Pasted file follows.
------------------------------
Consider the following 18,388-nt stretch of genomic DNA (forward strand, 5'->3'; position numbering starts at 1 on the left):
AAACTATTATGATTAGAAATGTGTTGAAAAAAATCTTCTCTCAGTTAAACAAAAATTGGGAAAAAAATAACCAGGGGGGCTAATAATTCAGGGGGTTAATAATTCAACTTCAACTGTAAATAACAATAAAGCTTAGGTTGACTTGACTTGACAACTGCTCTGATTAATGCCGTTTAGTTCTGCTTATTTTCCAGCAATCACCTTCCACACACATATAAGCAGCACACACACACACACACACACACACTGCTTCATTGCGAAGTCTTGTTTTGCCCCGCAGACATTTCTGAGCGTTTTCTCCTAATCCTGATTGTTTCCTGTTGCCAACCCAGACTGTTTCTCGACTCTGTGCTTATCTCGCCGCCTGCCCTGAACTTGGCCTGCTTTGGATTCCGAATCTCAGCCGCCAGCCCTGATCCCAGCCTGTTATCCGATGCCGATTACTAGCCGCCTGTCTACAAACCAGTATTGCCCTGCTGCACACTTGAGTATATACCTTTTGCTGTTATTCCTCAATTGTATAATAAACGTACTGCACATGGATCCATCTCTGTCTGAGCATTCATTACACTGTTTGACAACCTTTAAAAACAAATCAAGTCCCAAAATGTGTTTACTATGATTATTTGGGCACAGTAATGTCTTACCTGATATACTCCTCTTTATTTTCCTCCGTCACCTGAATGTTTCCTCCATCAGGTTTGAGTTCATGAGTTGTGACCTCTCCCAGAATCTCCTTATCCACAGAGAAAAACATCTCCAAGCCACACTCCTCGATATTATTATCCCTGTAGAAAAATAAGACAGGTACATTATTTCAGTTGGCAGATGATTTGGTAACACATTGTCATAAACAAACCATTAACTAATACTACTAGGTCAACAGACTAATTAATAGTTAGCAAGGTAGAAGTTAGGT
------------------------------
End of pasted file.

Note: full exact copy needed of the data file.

Consider the following 18,388-nt stretch of genomic DNA (forward strand, 5'->3'; position numbering starts at 1 on the left):
AAACTATTATGATTAGAAATGTGTTGAAAAAAATCTTCTCTCAGTTAAACAAAAATTGGGAAAAAAATAACCAGGGGGGCTAATAATTCAGGGGGTTAATAATTCAACTTCAACTGTAAATAACAATAAAGCTTAGGTTGACTTGACTTGACAACTGCTCTGATTAATGCCGTTTAGTTCTGCTTATTTTCCAGCAATCACCTTCCACACACATATAAGCAGCACACACACACACACACACACACACTGCTTCATTGCGAAGTCTTGTTTTGCCCCGCAGACATTTCTGAGCGTTTTCTCCTAATCCTGATTGTTTCCTGTTGCCAACCCAGACTGTTTCTCGACTCTGTGCTTATCTCGCCGCCTGCCCTGAACTTGGCCTGCTTTGGATTCCGAATCTCAGCCGCCAGCCCTGATCCCAGCCTGTTATCCGATGCCGATTACTAGCCGCCTGTCTACAAACCAGTATTGCCCTGCTGCACACTTGAGTATATACCTTTTGCTGTTATTCCTCAATTGTATAATAAACGTACTGCACATGGATCCATCTCTGTCTGAGCATTCATTACACTGTTTGACAACCTTTAAAAACAAATCAAGTCCCAAAATGTGTTTACTATGATTATTTGGGCACAGTAATGTCTTACCTGATATACTCCTCTTTATTTTCCTCCGTCACCTGAATGTTTCCTCCATCAGGTTTGAGTTCATGAGTTGTGACCTCTCCCAGAATCTCCTTATCCACAGAGAAAAACATCTCCAAGCCACACTCCTCGATATTATTATCCCTGTAGAAAAATAAGACAGGTACATTATTTCAGTTGGCAGATGATTTGGTAACACATTGTCATAAACAAACCATTAACTAATACTACTAGGTCAACAGACTAATTAATAGTTAGCAAGGTAGAAGTTAGGT